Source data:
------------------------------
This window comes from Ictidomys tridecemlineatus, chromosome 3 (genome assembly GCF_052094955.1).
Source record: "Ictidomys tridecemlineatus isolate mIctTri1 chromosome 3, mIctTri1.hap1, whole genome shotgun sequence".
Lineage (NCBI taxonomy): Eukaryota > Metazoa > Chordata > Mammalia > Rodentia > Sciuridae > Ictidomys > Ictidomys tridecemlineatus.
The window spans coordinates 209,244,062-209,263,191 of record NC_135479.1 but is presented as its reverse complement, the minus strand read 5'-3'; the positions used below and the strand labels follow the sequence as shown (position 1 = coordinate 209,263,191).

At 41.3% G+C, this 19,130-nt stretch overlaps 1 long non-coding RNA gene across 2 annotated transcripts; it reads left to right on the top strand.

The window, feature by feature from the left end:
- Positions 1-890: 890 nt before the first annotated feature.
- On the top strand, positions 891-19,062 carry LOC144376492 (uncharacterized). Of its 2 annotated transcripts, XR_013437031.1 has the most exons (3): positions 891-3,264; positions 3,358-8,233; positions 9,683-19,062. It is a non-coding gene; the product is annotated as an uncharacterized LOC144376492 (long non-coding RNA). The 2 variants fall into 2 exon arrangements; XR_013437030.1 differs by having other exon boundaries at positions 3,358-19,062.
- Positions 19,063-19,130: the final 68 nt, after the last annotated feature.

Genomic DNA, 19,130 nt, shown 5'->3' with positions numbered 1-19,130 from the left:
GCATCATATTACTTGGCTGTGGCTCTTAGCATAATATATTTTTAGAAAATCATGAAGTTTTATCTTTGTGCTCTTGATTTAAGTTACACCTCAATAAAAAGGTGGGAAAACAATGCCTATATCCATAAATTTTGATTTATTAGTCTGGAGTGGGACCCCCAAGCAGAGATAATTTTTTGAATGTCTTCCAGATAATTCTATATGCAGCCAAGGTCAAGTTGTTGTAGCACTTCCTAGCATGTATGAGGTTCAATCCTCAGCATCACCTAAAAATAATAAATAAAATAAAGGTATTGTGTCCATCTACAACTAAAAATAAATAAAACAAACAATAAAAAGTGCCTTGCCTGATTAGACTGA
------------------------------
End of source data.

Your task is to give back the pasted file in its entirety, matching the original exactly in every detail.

This window comes from Ictidomys tridecemlineatus, chromosome 3 (genome assembly GCF_052094955.1).
Source record: "Ictidomys tridecemlineatus isolate mIctTri1 chromosome 3, mIctTri1.hap1, whole genome shotgun sequence".
Lineage (NCBI taxonomy): Eukaryota > Metazoa > Chordata > Mammalia > Rodentia > Sciuridae > Ictidomys > Ictidomys tridecemlineatus.
The window spans coordinates 209,244,062-209,263,191 of record NC_135479.1 but is presented as its reverse complement, the minus strand read 5'-3'; the positions used below and the strand labels follow the sequence as shown (position 1 = coordinate 209,263,191).

At 41.3% G+C, this 19,130-nt stretch overlaps 1 long non-coding RNA gene across 2 annotated transcripts; it reads left to right on the top strand.

The window, feature by feature from the left end:
- Positions 1-890: 890 nt before the first annotated feature.
- On the top strand, positions 891-19,062 carry LOC144376492 (uncharacterized). Of its 2 annotated transcripts, XR_013437031.1 has the most exons (3): positions 891-3,264; positions 3,358-8,233; positions 9,683-19,062. It is a non-coding gene; the product is annotated as an uncharacterized LOC144376492 (long non-coding RNA). The 2 variants fall into 2 exon arrangements; XR_013437030.1 differs by having other exon boundaries at positions 3,358-19,062.
- Positions 19,063-19,130: the final 68 nt, after the last annotated feature.

Genomic DNA, 19,130 nt, shown 5'->3' with positions numbered 1-19,130 from the left:
GCATCATATTACTTGGCTGTGGCTCTTAGCATAATATATTTTTAGAAAATCATGAAGTTTTATCTTTGTGCTCTTGATTTAAGTTACACCTCAATAAAAAGGTGGGAAAACAATGCCTATATCCATAAATTTTGATTTATTAGTCTGGAGTGGGACCCCCAAGCAGAGATAATTTTTTGAATGTCTTCCAGATAATTCTATATGCAGCCAAGGTCAAGTTGTTGTAGCACTTCCTAGCATGTATGAGGTTCAATCCTCAGCATCACCTAAAAATAATAAATAAAATAAAGGTATTGTGTCCATCTACAACTAAAAATAAATAAAACAAACAATAAAAAGTGCCTTGCCTGATTAGACTGA